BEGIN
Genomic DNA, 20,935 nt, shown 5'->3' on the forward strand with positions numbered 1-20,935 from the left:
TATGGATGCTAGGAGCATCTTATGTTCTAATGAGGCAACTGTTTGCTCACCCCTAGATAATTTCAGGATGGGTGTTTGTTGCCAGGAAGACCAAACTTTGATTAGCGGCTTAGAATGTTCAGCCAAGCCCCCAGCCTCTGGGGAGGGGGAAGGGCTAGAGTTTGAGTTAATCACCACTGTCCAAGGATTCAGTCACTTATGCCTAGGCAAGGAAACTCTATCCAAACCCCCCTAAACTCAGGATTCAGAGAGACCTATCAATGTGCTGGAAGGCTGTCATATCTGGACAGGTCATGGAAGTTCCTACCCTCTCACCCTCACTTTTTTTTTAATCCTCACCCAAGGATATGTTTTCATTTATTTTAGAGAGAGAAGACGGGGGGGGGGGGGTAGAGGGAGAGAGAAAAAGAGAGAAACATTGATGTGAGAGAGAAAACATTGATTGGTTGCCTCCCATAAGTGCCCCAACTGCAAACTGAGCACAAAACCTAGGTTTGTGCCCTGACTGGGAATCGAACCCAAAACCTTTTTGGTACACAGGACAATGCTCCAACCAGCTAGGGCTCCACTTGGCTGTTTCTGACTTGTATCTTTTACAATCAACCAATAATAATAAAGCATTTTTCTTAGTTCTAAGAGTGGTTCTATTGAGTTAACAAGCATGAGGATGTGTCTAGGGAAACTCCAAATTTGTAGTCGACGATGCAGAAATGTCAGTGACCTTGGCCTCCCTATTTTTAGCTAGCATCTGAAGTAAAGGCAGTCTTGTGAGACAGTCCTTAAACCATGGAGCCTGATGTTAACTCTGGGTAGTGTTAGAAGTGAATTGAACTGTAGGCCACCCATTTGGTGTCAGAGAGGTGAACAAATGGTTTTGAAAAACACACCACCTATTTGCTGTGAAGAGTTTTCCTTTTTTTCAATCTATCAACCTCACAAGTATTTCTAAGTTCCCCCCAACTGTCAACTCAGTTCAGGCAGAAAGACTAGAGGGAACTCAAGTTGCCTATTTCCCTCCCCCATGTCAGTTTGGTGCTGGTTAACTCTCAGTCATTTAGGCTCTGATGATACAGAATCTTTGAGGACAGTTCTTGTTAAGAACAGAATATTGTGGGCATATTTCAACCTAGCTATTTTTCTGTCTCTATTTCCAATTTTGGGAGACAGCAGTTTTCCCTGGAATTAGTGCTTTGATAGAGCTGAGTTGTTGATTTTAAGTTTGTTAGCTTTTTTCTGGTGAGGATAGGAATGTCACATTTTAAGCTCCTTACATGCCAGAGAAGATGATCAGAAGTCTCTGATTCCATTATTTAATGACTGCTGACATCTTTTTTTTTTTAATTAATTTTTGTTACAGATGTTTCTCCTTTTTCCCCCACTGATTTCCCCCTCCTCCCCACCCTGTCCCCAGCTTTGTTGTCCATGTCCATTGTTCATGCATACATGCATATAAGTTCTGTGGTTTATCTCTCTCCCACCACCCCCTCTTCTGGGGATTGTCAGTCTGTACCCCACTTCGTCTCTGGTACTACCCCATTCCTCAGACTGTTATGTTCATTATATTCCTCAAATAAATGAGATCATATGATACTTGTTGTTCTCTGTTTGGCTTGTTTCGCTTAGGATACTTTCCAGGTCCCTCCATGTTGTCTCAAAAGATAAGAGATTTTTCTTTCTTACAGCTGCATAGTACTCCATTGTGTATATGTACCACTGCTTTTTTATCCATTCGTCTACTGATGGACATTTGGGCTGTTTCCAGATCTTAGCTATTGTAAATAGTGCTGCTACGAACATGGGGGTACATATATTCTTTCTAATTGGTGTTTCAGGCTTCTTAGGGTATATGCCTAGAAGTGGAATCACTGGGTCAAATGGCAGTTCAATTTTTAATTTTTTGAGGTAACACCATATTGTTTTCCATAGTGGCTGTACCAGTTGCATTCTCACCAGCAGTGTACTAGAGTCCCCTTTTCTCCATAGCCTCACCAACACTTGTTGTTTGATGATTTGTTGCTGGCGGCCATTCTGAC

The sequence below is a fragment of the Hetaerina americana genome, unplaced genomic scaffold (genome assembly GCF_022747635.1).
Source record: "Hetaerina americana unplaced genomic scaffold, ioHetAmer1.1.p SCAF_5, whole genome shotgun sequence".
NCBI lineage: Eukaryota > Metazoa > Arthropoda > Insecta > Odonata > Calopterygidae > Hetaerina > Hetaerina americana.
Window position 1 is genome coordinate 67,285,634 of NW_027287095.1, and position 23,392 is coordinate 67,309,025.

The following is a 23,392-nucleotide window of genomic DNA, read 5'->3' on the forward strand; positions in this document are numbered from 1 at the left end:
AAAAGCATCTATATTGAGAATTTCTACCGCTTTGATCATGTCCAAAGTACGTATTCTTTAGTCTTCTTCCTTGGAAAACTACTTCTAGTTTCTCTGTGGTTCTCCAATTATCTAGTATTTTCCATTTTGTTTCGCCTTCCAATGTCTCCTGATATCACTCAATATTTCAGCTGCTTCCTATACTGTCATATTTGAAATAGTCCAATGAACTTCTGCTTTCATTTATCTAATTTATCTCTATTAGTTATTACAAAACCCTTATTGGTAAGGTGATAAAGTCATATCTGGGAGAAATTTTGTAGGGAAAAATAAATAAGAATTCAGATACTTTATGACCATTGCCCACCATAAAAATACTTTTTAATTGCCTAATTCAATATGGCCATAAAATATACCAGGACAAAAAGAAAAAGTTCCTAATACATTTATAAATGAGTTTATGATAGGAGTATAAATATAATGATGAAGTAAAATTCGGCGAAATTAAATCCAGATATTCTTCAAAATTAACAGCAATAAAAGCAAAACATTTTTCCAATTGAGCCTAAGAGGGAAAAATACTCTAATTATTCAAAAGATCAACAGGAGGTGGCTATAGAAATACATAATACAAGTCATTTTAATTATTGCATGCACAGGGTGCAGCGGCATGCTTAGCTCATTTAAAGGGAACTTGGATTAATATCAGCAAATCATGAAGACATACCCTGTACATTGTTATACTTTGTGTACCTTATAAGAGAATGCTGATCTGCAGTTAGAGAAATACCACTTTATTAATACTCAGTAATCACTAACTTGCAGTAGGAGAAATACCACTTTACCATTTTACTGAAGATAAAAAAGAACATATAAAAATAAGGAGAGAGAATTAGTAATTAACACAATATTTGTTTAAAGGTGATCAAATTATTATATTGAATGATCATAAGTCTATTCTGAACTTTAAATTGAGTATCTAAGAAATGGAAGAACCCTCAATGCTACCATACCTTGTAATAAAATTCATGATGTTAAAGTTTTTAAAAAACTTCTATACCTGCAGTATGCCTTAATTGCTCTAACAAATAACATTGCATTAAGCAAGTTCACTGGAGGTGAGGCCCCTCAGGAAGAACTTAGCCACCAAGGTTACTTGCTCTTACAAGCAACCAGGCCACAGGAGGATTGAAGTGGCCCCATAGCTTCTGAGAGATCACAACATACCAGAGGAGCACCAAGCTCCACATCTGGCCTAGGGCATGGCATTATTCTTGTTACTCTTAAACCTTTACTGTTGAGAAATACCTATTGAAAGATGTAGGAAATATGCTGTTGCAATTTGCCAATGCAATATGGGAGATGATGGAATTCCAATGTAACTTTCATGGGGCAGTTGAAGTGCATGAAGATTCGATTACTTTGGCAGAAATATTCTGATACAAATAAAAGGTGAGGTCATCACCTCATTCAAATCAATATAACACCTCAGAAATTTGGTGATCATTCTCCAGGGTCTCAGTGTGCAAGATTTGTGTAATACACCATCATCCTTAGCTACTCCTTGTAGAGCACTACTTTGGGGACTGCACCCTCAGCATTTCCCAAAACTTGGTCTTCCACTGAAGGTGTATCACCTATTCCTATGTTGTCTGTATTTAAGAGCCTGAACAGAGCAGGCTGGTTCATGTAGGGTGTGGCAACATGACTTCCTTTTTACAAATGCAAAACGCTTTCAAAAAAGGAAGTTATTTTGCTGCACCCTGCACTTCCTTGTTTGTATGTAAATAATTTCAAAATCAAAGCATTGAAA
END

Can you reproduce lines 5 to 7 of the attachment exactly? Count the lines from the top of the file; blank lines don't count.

NCBI lineage: Eukaryota > Metazoa > Arthropoda > Insecta > Odonata > Calopterygidae > Hetaerina > Hetaerina americana.
Window position 1 is genome coordinate 67,285,634 of NW_027287095.1, and position 23,392 is coordinate 67,309,025.

The following is a 23,392-nucleotide window of genomic DNA, read 5'->3' on the forward strand; positions in this document are numbered from 1 at the left end: